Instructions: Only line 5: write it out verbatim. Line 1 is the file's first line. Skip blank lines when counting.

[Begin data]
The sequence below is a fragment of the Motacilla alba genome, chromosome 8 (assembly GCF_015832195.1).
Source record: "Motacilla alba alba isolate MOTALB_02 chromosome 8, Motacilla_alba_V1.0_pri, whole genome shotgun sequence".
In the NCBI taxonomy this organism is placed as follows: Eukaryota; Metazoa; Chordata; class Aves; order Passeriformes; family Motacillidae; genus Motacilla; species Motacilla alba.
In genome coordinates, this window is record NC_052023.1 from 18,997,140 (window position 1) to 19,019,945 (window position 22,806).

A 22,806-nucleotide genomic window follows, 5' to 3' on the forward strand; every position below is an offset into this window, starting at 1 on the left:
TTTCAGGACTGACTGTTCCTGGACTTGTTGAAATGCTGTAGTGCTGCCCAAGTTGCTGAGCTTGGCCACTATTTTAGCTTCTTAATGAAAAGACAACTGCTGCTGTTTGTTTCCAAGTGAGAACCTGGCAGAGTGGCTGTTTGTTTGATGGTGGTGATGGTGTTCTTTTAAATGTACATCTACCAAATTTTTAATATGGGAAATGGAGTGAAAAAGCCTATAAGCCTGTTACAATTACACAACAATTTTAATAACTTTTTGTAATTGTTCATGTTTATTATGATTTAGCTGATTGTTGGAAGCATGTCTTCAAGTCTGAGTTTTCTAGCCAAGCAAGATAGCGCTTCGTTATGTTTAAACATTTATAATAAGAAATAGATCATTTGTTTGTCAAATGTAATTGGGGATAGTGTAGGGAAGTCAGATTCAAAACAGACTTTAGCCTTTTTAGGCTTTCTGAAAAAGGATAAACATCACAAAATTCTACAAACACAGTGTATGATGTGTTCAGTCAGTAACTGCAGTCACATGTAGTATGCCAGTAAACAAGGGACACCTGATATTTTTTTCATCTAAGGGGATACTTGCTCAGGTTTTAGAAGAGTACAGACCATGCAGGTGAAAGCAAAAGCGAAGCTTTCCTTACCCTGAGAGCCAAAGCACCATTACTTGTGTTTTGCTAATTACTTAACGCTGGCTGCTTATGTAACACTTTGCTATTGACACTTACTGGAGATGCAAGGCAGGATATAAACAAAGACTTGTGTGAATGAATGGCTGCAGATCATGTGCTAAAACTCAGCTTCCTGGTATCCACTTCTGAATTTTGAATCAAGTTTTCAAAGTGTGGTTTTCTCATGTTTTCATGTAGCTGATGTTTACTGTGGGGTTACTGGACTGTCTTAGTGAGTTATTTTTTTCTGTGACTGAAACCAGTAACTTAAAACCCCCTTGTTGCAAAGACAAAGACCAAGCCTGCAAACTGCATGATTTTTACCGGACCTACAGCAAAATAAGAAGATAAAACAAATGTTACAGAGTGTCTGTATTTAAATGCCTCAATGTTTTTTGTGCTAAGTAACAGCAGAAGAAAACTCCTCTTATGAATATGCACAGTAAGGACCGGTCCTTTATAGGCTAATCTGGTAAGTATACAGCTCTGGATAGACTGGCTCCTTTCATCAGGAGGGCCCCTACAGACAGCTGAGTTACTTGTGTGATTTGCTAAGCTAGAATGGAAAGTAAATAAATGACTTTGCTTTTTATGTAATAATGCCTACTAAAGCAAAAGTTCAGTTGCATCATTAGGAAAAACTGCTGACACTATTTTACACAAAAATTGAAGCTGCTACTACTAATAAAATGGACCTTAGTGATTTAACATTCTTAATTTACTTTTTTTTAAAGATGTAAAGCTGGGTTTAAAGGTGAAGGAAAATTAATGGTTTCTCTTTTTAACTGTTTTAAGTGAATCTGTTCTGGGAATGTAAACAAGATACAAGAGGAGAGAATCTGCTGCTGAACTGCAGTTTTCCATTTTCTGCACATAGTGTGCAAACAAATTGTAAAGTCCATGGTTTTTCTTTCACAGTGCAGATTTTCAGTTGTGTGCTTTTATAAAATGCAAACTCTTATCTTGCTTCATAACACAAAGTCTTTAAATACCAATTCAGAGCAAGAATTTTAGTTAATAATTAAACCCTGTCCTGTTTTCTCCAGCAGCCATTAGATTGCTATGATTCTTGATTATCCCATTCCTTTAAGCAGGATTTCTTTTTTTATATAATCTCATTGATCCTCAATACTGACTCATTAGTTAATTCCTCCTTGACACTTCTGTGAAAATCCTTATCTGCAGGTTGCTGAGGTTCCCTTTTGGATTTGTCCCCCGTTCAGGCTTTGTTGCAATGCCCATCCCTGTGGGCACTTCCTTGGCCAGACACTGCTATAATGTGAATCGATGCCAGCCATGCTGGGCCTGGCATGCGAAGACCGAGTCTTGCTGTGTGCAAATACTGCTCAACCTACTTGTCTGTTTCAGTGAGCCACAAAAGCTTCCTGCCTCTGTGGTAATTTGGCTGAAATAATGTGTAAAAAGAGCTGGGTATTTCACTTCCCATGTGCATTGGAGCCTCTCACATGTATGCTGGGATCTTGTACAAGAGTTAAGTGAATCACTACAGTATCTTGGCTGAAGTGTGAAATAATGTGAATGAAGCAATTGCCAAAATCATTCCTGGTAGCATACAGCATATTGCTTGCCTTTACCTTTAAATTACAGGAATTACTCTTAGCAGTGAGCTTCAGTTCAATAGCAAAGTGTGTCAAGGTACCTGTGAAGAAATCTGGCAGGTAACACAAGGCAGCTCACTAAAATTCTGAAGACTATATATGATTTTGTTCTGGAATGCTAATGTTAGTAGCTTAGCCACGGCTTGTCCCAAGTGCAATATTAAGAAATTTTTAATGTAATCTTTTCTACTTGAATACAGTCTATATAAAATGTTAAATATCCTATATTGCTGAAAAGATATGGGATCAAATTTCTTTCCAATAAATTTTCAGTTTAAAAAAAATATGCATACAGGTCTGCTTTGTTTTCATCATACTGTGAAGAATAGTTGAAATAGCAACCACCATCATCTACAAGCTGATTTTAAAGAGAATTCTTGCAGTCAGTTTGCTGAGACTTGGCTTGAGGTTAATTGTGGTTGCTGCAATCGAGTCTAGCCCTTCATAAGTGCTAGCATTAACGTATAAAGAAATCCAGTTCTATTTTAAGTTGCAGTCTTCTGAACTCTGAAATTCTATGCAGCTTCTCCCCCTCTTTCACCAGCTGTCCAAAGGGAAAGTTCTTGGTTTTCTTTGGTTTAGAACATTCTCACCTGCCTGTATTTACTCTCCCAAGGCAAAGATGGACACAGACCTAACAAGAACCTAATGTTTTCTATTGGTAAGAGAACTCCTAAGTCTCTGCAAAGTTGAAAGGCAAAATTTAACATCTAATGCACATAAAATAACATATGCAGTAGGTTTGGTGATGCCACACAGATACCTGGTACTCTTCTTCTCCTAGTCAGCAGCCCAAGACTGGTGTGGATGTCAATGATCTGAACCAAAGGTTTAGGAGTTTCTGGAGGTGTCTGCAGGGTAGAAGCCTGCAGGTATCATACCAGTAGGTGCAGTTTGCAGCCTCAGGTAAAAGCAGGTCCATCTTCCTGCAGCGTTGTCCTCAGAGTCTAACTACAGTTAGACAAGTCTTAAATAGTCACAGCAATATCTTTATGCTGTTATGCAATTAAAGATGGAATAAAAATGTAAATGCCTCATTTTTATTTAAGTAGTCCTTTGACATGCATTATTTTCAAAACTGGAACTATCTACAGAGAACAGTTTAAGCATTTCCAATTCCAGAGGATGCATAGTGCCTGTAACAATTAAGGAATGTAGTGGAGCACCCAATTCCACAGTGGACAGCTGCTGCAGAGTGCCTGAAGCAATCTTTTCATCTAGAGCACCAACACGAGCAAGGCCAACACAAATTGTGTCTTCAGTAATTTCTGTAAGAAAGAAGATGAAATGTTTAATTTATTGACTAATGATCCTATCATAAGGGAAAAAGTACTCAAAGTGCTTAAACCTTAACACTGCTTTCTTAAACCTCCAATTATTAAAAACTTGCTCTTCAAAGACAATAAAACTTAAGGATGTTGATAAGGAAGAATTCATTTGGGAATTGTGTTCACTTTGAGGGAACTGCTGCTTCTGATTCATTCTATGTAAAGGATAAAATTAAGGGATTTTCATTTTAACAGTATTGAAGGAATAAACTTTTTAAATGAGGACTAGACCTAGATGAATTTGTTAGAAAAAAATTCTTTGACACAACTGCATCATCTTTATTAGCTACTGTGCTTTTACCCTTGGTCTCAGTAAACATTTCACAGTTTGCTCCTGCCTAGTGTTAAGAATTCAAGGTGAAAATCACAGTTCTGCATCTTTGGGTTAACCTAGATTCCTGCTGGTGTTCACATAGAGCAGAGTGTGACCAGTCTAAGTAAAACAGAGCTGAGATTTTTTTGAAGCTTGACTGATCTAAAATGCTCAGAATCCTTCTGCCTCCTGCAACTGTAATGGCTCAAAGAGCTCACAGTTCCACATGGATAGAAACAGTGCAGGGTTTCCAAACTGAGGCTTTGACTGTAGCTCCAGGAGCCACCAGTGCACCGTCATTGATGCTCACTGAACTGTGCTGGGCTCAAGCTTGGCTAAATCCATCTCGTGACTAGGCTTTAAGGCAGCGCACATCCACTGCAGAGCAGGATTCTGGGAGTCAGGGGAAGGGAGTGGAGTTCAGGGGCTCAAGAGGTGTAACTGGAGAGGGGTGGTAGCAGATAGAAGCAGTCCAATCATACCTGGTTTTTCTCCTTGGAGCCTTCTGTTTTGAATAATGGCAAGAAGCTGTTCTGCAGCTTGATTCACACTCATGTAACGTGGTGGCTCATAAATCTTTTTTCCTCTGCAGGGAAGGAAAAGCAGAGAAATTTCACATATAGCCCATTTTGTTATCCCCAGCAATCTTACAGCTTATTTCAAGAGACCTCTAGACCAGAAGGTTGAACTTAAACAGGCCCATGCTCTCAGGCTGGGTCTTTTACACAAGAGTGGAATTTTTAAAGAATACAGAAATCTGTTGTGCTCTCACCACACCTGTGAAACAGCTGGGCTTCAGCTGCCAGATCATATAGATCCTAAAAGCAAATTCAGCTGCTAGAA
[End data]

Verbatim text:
A 22,806-nucleotide genomic window follows, 5' to 3' on the forward strand; every position below is an offset into this window, starting at 1 on the left: